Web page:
Our Political Differences are Based on Differences in Wiring of Our Brains

February 4, 2012

A fascinating new study by researchers at University of Nebraska-Lincoln,demonstrates actual cognitive differences between conservative people and liberal people.

“In a series of experiments, researchers closely monitored physiological reactions and eye movements of study participants when shown combinations of both pleasant and unpleasant images. Conservatives reacted more strongly to, fixated more quickly on, and looked longer at the unpleasant images; liberals had stronger reactions to and looked longer at the pleasant images compared with conservatives.”

At first blush, this may not seem like a big thing, but honestly, it helps us to understand why the differences between viewpoints can be so extreme.

The study seems to point out two major types of cognitive wiring occurring in the human brain. Think of these two types of brain orientations as very different, yet essential, adaptations needed to survive and thrive as hunters and gatherers. The development of modern human culture appears to have co-oped these early adaptations, and they form the basis of entrenched political, religious perspectives.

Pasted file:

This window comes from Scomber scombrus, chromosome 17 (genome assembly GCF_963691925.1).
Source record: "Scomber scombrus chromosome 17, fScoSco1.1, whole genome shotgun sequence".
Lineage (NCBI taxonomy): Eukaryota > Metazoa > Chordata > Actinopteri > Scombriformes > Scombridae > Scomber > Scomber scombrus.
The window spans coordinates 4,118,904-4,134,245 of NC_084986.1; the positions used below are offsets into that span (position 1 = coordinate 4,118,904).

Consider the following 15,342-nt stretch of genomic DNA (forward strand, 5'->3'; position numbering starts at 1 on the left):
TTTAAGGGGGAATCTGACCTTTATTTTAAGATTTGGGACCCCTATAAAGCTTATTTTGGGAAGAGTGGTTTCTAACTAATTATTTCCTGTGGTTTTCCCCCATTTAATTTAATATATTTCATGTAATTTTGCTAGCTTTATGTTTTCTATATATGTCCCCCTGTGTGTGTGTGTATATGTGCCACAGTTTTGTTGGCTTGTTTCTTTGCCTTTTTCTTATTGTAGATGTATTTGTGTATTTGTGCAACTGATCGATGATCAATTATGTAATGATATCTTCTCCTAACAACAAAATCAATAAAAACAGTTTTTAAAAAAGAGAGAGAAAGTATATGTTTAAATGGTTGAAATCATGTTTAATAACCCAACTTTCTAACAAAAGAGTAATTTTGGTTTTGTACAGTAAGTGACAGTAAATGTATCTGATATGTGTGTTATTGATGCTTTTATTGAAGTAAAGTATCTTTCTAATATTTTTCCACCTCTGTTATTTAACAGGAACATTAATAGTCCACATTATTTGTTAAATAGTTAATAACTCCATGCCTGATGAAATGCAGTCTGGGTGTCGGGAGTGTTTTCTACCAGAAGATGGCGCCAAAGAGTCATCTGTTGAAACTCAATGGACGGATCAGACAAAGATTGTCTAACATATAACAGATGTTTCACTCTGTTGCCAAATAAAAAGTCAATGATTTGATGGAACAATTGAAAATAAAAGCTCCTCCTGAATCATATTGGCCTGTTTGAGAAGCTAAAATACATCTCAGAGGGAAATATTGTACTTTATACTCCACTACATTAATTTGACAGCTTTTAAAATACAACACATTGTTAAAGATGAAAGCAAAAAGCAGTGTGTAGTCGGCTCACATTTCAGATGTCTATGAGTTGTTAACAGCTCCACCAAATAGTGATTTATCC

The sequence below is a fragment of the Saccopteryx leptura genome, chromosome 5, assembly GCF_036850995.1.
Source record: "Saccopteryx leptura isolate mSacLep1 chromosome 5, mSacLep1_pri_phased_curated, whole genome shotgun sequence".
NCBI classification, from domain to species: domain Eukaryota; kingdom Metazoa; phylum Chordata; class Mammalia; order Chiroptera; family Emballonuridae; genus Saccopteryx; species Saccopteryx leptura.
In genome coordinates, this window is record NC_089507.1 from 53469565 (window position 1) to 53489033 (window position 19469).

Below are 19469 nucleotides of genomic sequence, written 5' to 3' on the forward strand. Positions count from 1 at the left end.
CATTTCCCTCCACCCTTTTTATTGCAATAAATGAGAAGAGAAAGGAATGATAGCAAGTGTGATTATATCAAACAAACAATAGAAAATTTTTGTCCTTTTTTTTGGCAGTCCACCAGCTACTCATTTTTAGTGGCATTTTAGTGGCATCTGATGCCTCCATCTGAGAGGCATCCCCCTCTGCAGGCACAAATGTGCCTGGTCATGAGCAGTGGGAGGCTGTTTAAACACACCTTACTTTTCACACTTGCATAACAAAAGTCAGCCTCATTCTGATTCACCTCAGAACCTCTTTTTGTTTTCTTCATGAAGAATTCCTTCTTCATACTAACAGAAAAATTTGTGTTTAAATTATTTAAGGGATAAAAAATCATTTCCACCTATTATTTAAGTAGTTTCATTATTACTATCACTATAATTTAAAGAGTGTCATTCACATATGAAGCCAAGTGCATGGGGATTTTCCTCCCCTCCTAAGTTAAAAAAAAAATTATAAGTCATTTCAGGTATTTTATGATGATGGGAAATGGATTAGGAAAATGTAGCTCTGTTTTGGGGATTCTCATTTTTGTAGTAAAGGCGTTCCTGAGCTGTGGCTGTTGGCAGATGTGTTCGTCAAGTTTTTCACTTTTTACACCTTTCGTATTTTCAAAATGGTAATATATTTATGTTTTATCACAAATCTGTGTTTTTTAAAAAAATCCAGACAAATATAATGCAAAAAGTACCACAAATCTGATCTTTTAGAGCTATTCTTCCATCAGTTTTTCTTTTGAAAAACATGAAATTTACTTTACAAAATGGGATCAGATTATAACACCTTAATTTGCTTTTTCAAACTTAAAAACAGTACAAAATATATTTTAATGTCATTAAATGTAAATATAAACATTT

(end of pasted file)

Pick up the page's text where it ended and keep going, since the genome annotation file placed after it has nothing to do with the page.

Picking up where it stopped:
The liberal brain orientation is attuned to and attentive to focusing on inequities within the culture, and has a strong desire to confront those inequities head on. It’s a kind of “lets roll up our sleeves and fix the stuff that’s broken” mentality. It sees good in life. We can see how this kind of thinking would help societies grow.

However, the conservative brain focuses on policies and measures inside the culture that protect us from perceived religious and moral threats. Its focus is more on the bad and evil. Hence the proliferation of biblical thinking among conservatives. Think “family values”, and hard line anti-abortion stances held by the Republican party. Additionally, there is also the focus on protecting culture from perceived threats from the outside world. Think defense spending and powerful military.

The bottom line? Rather than thinking people with opposite political views are intentionally ignorant, the study suggests we could enhance political understanding and tolerance if we could understand that political differences are – at least in part – based on very real differences in the wiring of our brains.

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